But first you need to find a way to record your sermons. Here is what we do.  Run a line out from the sound board to the 1/4 inch microphone jack on your laptop. (The light green is a line out and for headphones, the orange or pinkish one is the line in recording jack). Download a free recording software called audacity.  Download an application for audacity called a lame converter (weird name huh?) which will convert the recorded file into an mp3 file, and then you can load that mp3 sermon file that you just recorded onto the sermoncloud website. Create a direct link from your church’s website to where your sermon is being hosted on sermoncloud and people from your church can then listen to sermons that they missed or download them to share.

Another neat feature about sermoncloud is there are a lot of people searching for sermons on there and you will be surprised at how many downloads your sermons get from other people out there in internet land. Probably only about 20% of our church’s sermon downloads are from people that go to our church.

Good stuff! Next time we will look at a free service planning application that I use that may or may not be as good as but will do the job nonetheless.

Chirst is risen from the dead

Trampling over death by death

come awake, come awake

Come and rise up from the grave

Those are the words in the chorus of Matt Maher’s song Christ is Risen, which is one that we will be working on as a worship team in the next few weeks in preparation for Easter. I really love the words in this song as well as the passion and the build up to a really great final chorus. Here is what Matt has to say about it from his website:

“God really is a genius (duh!). He used death to destroy death. He did not even have to lift a finger. He literally tricked death into destroying itself. Jesus used the process of death to completely eradicate it. So now it just becomes a process of transformation, now it is a window or a doorway. Every Easter in the Ukraine, congregations chant the phrase, “Christ is risen from the dead trampling over death by death, and redeeming us from the grave”. I thought, “that is an amazing thought to sing. We should sing it in the west.”

Check out the song below:


Brenton Brown is one of my favorite worship songwriters. He is kind of like Matt Maher in that he combines really great melodies with good theologically strong lyrics. Combine that with an eye towards writing songs that allow us to express ourselves to God and you’ve got the makings of a wonderful song. That is why we end up singing quite a few songs by Mr. Brown including:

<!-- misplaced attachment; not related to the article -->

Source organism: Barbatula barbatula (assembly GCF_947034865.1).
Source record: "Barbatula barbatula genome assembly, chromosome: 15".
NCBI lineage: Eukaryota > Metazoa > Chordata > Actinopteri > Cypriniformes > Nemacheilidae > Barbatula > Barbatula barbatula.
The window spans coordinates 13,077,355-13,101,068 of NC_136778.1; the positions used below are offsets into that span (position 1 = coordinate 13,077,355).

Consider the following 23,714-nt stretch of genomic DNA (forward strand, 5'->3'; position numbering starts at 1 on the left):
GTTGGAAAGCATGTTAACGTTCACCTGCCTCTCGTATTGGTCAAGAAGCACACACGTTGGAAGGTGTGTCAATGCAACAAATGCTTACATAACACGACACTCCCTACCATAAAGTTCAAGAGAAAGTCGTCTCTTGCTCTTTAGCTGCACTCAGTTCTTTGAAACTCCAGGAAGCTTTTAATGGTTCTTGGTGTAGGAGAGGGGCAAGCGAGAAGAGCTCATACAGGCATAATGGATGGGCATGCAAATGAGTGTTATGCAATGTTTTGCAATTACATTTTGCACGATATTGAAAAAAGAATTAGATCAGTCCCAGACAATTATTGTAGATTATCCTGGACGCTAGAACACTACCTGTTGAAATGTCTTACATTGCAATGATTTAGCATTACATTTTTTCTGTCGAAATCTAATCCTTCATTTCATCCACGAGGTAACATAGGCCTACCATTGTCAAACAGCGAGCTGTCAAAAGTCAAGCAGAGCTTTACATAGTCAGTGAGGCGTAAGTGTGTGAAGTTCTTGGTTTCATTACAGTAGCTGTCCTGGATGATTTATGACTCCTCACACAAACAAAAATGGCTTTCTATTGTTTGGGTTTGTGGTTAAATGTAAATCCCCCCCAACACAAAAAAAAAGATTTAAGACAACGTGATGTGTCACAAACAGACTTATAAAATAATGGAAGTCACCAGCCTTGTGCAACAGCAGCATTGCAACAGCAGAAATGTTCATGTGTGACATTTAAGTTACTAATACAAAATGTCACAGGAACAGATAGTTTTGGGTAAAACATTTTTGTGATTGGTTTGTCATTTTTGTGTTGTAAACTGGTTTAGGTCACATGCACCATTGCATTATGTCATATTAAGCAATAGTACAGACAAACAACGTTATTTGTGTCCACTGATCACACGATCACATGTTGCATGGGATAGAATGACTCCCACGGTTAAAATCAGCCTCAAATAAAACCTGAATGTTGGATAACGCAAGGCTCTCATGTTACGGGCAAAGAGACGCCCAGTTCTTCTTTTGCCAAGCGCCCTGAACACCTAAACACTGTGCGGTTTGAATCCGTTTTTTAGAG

Joyful (The One who saves)

Hallelujah (Your love is amazing)

Everlasting God

So, if you’ve got a few minutes check out this podcast on and listen to what Brenton has to say about what kinds of songs are important to include in our worship sets.

I’d like to start a series of posts about audio/visual/website stuff that I use as a worship leader that help me a lot and most importantly are free or really low cost.  Since I lead worship at a small church, we don’t really have the budget to have a lot of the worship leader tools that larger churches use,  and some of it is not that we couldn’t go ahead and purchase them or that we won’t purchase them in the future, but that at this point if there is an application that happens to be free and does the same thing, why not save some resources and use the free version!

Today’s featured product is  This one I’ve only been using for a few weeks, but it is proving pretty handy. With dropbox you get 2 GB of space free of charge upon registering. You can install the application on any computer that you want and it will add an extra folder to your menu called dropbox. Anything you put  in can then be brought up from any computer you are at that has internet. You can also put the application on other computers that you have (like laptops) and it will sync the files for you. The big advantage is that it will automatically update new files that you put in so you don’t have to mess with transferring new stuff into your dropbox folder.

As a worship leader here is how I use it:

1) All of my chord charts, powerpoint slides, etc. are saved in dropbox. Now no matter where I am at, I can work on church stuff.  (Wait, Is that a good thing?, Of course it is!)

2) I don’t need to back up all those things to a flash drive every few months because dropbox does it for me.  I’ve had a few close calls with computers suddenly dying on me and then having to get the hard drive put on DVD by a computer place to get all my song charts back, etc. Not fun. (You would think I would learn my lesson from that)

So dropbox is pretty cool. If you think you want it,  do me a favor and get it by clicking this link:

That way I get 250 MB of extra space for everyone that signs up from that link.  Heck of a deal!

You can read a more detailed review of dropbox here.

Next up: Recording sermons and web-hosting up to a year of them for free!